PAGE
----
With the lo-res clips, perhaps the principle of "if you can't hide it, make a feature of it" comes into play? Play them in a small TV screen or looking through a window or on a car window or a head up display or whatever fits the visual themes??

Not sure even Topaz will be able to work with 175x144 but worth a try!

Others may have alternative thoughts.

Cheers
PowerDirector Moderator


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meerkat [Avatar]
Newbie Private Message Joined: Oct 12, 2022 12:17 Messages: 13 Offline
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Coincidentally, I downloaded the trial version of Topaz the other day just to see if it could do anything with those two worst clips. They are both in .3GP format, so I first ran them through VLC to convert them to .MOV (discovered that not all conversion options retained the audio, but .MOV did.)

For some reason, Handbrake refuses to launch for me (Windows 10). I can install it but when I try to launch it, it tells me that I am missing a driver that my computer DOES indeed have - but that Handbrake apparently can't "see". I've tried uninstalling and re-installing Handbrake but it gives me that error message every time. However, VLC does work.

So I brought the converted files (as MOV) into the Topaz trial version. Topaz doesn't even recognize a native frame rate of 10 or 15, but "thought" that the original frame rate was in the 20s. Also, some of the conversion models eliminated the audio (had to select Transcode in the audio option.) But as far as improving the footage, Topaz could do absolutely nothing. No real surprise, I guess.

As long as I had the trial version, I also tried it on a clip of an old garden video from 1988 which had been converted to .MP4 and has a resolution of 352 x 240 at 30 FPS. Clip is a bit less than 4 mins long, and I tried upscaling it to 1920 x 1080 at the same frame rate. Topaz took almost 2 hours to do that, and introduced so many artifacts that the result would be unwatchable on a tv-size screen. Was bad enough on a 17" desktop monitor, lol.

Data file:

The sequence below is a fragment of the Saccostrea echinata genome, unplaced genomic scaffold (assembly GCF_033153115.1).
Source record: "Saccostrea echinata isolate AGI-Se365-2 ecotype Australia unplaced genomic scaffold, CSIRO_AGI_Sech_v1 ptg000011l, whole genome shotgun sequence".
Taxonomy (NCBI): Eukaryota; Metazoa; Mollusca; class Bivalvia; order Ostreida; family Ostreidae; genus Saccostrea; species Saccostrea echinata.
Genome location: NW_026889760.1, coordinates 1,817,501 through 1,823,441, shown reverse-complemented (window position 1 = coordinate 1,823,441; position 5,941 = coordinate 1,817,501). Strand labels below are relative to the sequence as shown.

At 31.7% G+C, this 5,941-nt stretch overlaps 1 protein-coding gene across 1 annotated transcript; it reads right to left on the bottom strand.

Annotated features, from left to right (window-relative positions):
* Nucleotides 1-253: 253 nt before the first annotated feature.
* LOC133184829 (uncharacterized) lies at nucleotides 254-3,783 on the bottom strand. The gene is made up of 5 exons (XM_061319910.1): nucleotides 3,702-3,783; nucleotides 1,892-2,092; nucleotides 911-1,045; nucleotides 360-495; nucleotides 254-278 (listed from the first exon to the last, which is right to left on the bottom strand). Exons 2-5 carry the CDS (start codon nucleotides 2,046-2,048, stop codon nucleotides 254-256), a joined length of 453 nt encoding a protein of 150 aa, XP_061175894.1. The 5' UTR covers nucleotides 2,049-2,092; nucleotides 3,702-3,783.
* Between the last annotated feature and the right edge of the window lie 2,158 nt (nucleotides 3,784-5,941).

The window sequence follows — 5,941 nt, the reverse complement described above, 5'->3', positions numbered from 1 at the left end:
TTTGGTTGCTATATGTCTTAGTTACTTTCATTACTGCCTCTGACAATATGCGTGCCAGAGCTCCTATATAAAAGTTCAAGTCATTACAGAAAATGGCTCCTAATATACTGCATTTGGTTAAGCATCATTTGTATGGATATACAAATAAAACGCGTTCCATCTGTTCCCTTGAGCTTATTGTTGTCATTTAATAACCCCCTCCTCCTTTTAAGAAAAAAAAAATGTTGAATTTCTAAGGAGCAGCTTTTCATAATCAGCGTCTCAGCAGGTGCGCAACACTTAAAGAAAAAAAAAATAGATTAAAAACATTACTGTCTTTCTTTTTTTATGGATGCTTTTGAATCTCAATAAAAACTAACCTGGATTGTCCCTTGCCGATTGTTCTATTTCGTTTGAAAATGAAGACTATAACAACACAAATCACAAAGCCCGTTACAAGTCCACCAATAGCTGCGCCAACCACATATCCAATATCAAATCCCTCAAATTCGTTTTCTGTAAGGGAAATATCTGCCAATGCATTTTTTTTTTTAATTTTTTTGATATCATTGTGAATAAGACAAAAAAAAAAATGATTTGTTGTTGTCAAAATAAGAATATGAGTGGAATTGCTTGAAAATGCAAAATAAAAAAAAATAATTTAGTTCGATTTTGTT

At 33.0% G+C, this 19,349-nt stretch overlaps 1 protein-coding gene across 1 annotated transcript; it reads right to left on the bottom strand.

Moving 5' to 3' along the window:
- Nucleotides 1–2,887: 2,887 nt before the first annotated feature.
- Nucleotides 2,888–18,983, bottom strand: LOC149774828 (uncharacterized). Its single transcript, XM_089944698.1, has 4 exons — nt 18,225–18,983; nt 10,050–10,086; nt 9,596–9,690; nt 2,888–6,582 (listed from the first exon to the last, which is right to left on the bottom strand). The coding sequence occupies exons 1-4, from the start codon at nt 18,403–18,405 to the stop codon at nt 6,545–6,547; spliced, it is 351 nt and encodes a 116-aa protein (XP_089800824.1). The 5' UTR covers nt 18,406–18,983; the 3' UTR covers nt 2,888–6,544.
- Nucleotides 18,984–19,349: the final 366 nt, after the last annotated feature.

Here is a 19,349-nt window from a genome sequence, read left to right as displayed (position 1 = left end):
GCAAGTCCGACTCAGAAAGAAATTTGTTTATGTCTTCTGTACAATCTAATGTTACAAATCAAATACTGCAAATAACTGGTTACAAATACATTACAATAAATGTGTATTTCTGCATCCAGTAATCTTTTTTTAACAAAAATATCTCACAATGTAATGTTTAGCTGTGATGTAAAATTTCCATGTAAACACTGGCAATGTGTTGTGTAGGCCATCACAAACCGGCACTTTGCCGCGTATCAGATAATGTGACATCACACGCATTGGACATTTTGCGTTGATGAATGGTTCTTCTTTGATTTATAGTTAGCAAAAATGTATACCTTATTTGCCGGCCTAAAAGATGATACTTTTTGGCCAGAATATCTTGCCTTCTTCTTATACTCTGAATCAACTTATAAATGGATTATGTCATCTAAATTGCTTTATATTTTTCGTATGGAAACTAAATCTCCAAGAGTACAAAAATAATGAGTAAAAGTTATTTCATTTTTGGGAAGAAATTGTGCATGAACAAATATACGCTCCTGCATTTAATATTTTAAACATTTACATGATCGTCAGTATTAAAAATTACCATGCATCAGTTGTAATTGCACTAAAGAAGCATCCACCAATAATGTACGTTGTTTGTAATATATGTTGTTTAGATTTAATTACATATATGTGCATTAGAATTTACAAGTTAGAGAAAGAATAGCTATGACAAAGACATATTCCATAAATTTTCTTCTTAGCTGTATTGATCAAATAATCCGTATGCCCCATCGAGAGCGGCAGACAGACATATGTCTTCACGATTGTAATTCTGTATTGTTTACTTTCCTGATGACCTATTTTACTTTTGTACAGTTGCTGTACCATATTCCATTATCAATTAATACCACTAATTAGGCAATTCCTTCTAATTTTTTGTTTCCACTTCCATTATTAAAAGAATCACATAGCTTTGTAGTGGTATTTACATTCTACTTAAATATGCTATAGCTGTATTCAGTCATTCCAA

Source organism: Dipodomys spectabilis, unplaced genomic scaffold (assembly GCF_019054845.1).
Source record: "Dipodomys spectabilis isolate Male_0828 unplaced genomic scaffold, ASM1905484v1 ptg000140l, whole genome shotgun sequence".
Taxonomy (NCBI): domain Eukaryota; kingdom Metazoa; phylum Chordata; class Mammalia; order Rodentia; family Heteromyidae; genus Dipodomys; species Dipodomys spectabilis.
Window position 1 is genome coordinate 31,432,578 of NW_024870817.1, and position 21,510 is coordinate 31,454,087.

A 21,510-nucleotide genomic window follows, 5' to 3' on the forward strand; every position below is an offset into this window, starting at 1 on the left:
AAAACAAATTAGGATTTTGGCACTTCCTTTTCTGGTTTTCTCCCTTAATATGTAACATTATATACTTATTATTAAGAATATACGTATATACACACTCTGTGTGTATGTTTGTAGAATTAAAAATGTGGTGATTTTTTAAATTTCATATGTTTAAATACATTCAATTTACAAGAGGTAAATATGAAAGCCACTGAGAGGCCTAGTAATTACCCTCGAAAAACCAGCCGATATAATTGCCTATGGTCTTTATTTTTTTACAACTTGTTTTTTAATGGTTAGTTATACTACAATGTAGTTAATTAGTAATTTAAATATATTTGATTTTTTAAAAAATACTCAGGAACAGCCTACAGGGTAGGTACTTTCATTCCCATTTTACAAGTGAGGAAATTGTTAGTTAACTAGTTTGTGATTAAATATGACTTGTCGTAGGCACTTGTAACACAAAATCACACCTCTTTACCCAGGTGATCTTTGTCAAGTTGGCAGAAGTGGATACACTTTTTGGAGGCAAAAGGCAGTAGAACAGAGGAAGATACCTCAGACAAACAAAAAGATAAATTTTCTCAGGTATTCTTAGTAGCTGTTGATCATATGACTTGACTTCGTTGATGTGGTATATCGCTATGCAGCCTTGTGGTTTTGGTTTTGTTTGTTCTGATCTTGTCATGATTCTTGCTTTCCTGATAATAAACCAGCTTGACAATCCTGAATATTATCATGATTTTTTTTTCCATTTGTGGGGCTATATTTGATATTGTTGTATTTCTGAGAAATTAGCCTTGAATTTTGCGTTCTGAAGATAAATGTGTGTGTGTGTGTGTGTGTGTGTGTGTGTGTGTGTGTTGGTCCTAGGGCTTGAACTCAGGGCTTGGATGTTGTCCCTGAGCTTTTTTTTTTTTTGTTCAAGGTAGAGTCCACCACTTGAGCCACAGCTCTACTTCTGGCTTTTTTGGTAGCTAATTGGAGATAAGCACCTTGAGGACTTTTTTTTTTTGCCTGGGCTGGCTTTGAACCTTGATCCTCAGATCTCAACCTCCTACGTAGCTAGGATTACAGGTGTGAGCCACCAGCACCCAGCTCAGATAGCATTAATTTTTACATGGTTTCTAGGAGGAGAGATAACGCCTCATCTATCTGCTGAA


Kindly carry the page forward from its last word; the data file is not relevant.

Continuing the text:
Topaz is probably awesome at upscaling SD or HD footage to either FHD or 4K, but it's clear that there's simply not enough data for it to work with if confronted with footage that is lower than 640 x 480. Which is understandable.

As for my compilation project, it looks like either 29.970 or 30 is probably the frame rate to aim for. One of those two clips that are just under 60 FPS is, as per Murphy's Law, by far the longest: almost 27 minutes (the other is only four minutes; different occasion.) Going to be a lot of dropped frames if it has to go from 59.940 to 29.970 and of course because it's a birthday event, the audio is important.

This is the first time I've had to deal with footage from multiple sources rather than footage that I've all shot myself on the same equipment (either a camcorder, a DSLR, or a GoPro) throughout each project and always in landscape orientation. This is because I've only recently (as in last month) acquired a phone that has a halfway decent camera (iPhone), lol. I still prefer a "real" camera though, to be honest. Guess I'm the outlier, lol

This message was edited 5 times. Last update was at Dec 30. 2022 13:05